Stephanie Bolze’s ‘Weeping Willow’ series is an expression of emotion; tormented and obscured the paint depicts an inner turmoil with contrasting monochromes and tiny hints of colour, perhaps suggesting something deeper, hidden. The texture of paint and paper adds detail and depth to the painting which almost implies it is an abstraction of something three dimensional and the wildness of brush strokes allows the viewer to create their own picture and interpretation, much like seeing shapes when staring at clouds.
Tell LIQUORICE a little about yourself:
I am self-taught and I work mainly with a palette-knife, it took me about 10 years to develop my abstract style as one day I just realised that what I had to say could no longer be expressed through figurative art. The change came very rapidly because I was ready for it and today there’s no turning back. I actually originally graduated from business school in France, where I was born and raised. I worked in banking, and then had the opportunity to live in Mexico with my family. There I discovered a completely different environment which influenced a change in my view of things: I also had my first solo exhibition in Mexico City. I have been back, living in France for a few months now and my work is changing; becoming more mature and stronger.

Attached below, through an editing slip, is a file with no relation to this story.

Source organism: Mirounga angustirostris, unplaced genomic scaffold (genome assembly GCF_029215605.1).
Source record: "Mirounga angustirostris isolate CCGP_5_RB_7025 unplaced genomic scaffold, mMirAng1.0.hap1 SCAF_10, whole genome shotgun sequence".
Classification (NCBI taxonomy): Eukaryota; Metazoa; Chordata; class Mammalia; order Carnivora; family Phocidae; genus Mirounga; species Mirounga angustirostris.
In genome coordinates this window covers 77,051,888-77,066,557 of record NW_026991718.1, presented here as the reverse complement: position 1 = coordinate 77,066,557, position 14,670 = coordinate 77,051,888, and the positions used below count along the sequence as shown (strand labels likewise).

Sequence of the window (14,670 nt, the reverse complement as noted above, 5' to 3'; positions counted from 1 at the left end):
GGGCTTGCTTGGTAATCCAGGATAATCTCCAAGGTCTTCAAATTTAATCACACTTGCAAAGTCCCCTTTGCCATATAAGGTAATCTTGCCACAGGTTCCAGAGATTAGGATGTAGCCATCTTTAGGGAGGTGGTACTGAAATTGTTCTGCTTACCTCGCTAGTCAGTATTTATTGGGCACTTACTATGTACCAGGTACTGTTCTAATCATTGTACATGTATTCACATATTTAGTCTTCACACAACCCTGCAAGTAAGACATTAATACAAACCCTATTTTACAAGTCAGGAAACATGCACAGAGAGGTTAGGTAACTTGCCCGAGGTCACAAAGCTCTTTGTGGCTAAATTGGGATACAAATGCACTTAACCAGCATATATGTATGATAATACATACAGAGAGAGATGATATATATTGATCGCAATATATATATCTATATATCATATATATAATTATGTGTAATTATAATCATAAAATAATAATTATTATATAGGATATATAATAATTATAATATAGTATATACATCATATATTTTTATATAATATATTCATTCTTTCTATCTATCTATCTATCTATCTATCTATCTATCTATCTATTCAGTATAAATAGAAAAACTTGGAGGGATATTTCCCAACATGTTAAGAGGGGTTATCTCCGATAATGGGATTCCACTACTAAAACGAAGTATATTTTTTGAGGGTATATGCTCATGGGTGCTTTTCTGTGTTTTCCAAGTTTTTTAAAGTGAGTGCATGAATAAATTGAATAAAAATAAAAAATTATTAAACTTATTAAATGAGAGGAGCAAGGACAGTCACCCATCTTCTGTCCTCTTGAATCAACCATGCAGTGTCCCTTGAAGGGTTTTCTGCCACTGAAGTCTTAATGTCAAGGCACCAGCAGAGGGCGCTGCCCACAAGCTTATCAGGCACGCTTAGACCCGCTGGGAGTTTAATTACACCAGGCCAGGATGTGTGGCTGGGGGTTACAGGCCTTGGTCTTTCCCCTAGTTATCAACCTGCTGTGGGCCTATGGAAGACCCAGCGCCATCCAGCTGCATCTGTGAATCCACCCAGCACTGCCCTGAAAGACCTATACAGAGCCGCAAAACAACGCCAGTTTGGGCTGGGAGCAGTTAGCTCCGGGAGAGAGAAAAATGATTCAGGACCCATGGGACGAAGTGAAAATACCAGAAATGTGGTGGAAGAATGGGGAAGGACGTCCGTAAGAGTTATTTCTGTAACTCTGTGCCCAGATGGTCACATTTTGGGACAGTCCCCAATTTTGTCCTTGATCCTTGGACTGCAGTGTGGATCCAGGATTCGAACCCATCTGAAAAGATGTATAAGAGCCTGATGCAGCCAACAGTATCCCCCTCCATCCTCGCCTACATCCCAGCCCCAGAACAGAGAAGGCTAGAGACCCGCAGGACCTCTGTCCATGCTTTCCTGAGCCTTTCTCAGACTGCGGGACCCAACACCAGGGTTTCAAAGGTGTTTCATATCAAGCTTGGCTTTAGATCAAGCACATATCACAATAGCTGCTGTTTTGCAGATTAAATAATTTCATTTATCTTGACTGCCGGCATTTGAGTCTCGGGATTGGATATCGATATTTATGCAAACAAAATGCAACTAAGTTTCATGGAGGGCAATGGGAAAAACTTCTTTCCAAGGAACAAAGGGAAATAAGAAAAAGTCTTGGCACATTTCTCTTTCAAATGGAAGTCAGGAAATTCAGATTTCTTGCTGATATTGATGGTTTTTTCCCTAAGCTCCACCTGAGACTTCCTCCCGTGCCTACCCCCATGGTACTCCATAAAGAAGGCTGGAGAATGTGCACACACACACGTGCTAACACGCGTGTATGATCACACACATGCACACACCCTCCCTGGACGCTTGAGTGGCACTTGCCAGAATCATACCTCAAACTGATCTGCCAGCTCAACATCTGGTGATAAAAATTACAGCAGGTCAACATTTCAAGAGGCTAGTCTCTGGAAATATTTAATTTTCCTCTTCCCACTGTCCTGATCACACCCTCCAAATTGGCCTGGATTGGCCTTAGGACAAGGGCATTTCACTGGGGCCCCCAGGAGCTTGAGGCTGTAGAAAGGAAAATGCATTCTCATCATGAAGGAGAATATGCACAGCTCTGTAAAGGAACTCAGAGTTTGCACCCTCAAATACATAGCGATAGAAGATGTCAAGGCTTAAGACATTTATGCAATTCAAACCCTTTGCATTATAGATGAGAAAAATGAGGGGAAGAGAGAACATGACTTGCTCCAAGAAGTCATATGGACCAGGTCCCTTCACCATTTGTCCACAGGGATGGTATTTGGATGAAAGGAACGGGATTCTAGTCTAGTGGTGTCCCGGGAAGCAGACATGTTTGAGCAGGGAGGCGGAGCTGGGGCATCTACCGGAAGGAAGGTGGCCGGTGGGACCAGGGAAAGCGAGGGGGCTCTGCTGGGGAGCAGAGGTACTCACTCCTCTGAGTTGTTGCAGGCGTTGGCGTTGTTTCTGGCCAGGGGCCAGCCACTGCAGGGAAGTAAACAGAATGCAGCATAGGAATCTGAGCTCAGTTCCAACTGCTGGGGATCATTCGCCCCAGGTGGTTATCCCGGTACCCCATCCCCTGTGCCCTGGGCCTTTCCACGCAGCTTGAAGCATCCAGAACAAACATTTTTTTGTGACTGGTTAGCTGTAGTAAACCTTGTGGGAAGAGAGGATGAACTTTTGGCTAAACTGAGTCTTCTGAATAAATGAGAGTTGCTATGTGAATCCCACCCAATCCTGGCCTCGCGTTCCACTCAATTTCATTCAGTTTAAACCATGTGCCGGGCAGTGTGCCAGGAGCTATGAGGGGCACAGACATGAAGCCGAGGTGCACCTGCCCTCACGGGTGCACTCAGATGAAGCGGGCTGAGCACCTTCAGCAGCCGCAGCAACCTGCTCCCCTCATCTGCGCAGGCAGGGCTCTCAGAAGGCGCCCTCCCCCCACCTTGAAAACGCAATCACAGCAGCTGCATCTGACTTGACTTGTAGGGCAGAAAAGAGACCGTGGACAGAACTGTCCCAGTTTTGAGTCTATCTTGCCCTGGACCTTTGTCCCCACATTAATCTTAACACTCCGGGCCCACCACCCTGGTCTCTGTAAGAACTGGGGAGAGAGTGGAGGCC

What inspires you the most?
I seek to make my art a vehicle to my interpretations of emotions and moments surrounding me through colours and images. I am engaging myself to reach others, aiming at the inner core of my own emotions to understand and represent the universal sparks that unite all human beings, as profound and complex as they may be.
What is your favourite colour?
My favourite colour is blue but I love to work with blacks and whites because they don’t allow for compromise.
What is the concept behind the ‘Weeping Willows’ series?
The series is designed to tell about inner sorrows like the ones you would write in a private diary. The palette is limited and always the same except for a choice between two shades for the third colour in order to give complete freedom to the viewer to feel and be touched by his own associated emotions.